E.A. Pickett2,3 and S. Allerton2


Ocean Drilling Program Leg 159 to the Côte d’Ivoire-Ghana Transform Margin provided an invaluable opportunity to document the structures of a continental transform margin from the Albian to the present. Observations of core and thin sections, together with analyses of structural and bedding dip data, have led to a better understanding of the styles of deformation involved. The cores from all sites (959-962) display a wide range of deformation styles with the most intense concentration of faults, veins, and microfolds occurring toward the base of each site; possibly related to deformation during the syntransform stage. At Sites 959 and 960, the downhole increase in deformation coincides with the unconformity between Lower Cretaceous clastic sediments and overlying undeformed late Albian–Turonian carbonates. Normal faults are the most common fault type, whereas evidence for strike-slip is surprisingly rare. Veins are common throughout the successions and commonly display several generations of vein fill. At Site 959 a second deformation event has been recorded, affecting sediments below 750 meters below seafloor (early Eocene and older). Changes in physical properties of the sediments, vein compositions, and a decrease in bedding dip above this level indicate a decrease in tectonic activity at this time. A possible mechanism, which may have caused this change in tectonic regime, may be related to a switch from uncoupled to coupled linkage between the continental and oceanic crust.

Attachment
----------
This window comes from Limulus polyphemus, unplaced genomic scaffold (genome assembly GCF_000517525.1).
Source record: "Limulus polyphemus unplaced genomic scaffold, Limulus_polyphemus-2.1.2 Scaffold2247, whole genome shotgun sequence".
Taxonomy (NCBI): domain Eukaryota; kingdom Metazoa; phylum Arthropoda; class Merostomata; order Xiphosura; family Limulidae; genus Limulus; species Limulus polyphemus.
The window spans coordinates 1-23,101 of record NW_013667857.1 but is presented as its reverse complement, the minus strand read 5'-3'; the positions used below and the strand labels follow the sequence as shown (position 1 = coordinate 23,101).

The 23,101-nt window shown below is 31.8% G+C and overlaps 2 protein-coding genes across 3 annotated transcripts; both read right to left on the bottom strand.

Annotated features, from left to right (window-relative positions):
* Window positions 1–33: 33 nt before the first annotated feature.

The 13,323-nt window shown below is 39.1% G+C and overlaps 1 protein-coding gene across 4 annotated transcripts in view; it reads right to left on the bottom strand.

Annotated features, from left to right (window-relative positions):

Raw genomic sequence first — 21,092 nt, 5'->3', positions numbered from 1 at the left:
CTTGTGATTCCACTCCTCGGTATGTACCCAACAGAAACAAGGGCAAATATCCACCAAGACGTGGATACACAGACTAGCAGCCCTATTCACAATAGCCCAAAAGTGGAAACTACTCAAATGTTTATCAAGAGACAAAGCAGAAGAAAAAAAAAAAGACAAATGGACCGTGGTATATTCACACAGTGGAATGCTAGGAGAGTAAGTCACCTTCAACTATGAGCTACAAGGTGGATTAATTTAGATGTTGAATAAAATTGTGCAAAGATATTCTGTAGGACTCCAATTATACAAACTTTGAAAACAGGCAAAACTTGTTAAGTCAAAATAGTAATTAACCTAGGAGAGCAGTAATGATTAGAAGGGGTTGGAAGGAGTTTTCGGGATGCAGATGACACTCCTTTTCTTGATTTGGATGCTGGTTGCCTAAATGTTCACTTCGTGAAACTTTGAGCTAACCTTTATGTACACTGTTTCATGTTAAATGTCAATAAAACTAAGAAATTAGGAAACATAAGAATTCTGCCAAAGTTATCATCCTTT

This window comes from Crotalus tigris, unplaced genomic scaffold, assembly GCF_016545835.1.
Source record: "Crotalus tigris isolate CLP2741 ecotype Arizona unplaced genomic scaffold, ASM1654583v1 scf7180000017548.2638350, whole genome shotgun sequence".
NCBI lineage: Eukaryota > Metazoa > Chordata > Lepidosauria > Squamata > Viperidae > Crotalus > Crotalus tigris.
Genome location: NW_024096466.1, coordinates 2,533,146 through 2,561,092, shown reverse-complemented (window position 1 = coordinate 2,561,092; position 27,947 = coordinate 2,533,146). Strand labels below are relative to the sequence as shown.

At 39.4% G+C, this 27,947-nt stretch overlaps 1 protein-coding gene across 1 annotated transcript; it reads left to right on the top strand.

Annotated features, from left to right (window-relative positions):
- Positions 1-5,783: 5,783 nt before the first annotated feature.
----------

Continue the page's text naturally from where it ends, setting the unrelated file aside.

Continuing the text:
1Mascle, J., Lohmann, G.P., and Moullade, M. (Eds.), 1998. Proc. ODP, Sci. Results, 159: College Station, TX (Ocean Drilling Program).
2Department of Geology and Geophysics, Grant Institute, West Mains Road, Edinburgh EH9 3JW, United Kingdom.
3Present address: British Geological Survey, Murchison House, West Mains Road, Edinburgh EH9 3LA, United Kingdom. eapi@wpo.nerc.ac.uk